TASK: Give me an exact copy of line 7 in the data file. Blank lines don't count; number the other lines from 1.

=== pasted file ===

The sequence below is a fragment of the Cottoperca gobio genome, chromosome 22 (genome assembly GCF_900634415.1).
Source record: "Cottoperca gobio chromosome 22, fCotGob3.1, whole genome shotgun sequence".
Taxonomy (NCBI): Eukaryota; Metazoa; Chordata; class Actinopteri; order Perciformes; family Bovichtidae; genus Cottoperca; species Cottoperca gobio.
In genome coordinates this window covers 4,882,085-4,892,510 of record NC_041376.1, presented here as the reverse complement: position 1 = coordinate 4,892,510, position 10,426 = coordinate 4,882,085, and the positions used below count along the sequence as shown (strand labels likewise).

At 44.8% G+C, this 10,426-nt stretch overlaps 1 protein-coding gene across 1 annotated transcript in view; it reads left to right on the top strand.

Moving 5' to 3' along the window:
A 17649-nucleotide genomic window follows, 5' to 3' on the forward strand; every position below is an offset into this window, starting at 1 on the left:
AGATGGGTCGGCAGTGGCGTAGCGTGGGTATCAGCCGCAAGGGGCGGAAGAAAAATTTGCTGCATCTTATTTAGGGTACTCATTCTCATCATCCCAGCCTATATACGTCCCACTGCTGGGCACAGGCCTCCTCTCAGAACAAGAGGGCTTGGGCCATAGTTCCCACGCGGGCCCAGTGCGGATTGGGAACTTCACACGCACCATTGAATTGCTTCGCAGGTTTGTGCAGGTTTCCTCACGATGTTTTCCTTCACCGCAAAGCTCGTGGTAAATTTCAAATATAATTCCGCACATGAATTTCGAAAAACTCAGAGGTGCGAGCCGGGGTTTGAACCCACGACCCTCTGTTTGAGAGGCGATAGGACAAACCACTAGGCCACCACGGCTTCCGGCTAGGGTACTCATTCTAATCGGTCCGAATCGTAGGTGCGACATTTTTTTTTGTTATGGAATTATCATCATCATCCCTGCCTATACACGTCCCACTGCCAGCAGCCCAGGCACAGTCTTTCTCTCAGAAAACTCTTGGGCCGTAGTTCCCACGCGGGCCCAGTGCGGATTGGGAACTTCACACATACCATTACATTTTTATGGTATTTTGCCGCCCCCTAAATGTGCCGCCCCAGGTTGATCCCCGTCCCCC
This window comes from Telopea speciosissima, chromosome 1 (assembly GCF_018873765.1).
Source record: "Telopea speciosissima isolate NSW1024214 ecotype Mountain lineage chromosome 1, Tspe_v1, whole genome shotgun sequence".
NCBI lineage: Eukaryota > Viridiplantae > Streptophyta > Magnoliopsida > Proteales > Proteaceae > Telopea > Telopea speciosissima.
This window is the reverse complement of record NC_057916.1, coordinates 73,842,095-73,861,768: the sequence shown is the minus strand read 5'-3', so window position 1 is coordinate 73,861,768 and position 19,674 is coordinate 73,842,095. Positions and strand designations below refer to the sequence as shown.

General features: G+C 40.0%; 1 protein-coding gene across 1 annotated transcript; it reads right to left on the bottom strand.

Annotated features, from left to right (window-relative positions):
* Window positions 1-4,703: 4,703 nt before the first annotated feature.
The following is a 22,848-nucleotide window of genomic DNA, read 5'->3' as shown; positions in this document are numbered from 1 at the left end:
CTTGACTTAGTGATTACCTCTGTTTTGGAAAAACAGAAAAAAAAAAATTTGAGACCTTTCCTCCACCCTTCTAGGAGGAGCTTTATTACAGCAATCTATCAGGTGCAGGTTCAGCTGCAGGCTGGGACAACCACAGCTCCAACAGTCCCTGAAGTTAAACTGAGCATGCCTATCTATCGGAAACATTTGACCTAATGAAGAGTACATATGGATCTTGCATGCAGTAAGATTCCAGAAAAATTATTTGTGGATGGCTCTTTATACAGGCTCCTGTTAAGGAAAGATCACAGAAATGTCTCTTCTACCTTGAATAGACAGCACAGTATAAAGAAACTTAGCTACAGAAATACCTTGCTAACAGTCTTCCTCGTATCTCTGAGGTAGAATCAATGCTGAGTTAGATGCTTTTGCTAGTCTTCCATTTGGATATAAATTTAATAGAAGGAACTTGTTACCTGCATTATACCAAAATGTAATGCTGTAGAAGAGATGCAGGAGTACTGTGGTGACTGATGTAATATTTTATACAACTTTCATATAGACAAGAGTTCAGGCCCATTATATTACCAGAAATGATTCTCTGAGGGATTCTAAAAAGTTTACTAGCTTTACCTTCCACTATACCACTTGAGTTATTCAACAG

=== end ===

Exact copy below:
A 17649-nucleotide genomic window follows, 5' to 3' on the forward strand; every position below is an offset into this window, starting at 1 on the left: